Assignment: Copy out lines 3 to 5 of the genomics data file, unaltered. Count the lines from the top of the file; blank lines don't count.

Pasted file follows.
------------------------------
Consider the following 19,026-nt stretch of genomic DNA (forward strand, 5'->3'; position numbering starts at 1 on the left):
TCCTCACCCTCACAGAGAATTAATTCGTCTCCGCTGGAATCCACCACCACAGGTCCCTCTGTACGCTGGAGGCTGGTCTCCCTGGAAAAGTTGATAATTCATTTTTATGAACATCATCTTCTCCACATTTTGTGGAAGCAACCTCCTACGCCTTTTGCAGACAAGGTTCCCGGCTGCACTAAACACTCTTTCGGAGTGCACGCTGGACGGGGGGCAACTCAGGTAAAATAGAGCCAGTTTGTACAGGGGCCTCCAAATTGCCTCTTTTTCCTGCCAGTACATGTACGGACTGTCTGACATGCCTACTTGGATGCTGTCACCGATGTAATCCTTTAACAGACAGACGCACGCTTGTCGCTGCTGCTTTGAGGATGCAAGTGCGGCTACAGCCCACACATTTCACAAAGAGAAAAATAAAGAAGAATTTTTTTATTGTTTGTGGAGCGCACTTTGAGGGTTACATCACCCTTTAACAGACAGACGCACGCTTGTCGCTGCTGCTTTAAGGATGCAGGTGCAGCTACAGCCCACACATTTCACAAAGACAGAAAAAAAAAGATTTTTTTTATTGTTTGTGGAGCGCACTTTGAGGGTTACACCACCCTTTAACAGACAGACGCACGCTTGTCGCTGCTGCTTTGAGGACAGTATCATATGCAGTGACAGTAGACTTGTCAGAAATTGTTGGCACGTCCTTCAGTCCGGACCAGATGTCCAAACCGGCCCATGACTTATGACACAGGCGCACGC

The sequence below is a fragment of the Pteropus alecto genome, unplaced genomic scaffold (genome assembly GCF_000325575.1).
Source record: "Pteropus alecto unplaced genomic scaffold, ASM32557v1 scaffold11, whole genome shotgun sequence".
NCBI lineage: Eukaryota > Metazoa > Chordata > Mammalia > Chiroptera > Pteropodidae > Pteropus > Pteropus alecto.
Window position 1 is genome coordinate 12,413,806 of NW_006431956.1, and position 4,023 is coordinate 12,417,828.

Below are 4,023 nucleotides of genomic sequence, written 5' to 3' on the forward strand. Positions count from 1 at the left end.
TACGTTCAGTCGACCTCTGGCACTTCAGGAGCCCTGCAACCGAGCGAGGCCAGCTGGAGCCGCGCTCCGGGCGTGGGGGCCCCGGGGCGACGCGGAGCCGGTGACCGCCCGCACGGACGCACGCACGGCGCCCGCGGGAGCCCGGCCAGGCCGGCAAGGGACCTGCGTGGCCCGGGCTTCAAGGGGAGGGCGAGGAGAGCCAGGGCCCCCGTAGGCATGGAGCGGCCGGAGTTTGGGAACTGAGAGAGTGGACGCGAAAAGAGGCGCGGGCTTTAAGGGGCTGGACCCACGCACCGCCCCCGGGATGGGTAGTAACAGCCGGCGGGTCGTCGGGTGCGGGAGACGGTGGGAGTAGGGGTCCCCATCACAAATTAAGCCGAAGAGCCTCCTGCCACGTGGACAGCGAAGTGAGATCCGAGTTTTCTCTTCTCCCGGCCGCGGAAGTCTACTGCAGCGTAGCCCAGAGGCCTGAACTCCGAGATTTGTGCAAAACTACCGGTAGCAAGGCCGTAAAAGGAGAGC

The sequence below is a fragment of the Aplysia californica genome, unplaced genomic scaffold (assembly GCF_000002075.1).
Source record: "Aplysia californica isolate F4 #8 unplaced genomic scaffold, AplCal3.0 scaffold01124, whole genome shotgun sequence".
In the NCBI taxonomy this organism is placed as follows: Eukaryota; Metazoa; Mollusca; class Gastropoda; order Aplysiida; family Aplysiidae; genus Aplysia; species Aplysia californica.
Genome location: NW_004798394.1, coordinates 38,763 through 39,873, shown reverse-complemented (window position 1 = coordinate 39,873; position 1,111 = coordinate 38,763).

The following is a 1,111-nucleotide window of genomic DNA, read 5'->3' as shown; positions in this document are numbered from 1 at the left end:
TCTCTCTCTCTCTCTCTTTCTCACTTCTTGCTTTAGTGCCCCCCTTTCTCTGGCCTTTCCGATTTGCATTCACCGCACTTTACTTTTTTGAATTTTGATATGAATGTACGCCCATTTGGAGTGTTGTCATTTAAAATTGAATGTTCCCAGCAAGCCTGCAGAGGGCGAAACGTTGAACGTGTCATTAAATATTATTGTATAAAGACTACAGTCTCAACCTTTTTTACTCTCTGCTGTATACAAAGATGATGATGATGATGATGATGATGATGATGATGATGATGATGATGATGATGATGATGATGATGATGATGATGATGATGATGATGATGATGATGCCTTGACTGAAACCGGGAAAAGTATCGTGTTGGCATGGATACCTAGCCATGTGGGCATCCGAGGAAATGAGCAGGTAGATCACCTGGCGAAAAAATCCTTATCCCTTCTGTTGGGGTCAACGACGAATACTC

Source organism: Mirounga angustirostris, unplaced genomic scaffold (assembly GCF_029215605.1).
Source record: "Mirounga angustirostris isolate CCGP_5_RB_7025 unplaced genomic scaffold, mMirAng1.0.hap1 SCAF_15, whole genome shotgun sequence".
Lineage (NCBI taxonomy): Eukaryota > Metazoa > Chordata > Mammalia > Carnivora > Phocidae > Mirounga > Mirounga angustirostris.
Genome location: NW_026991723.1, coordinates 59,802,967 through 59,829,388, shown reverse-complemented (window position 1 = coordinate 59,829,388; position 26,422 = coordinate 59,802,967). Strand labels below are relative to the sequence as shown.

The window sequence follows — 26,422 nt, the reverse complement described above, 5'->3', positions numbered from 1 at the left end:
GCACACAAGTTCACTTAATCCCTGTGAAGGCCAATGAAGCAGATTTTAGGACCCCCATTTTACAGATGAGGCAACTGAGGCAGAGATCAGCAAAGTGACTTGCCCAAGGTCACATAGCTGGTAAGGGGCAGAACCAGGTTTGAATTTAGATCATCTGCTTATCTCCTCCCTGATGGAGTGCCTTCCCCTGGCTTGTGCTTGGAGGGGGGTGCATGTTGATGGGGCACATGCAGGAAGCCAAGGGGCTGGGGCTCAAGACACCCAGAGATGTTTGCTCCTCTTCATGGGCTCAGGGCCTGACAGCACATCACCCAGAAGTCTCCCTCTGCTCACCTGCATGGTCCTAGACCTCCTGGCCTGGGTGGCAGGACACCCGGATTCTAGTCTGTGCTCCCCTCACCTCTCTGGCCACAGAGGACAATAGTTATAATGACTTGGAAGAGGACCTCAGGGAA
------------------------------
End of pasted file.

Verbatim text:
The sequence below is a fragment of the Pteropus alecto genome, unplaced genomic scaffold (genome assembly GCF_000325575.1).
Source record: "Pteropus alecto unplaced genomic scaffold, ASM32557v1 scaffold11, whole genome shotgun sequence".
NCBI lineage: Eukaryota > Metazoa > Chordata > Mammalia > Chiroptera > Pteropodidae > Pteropus > Pteropus alecto.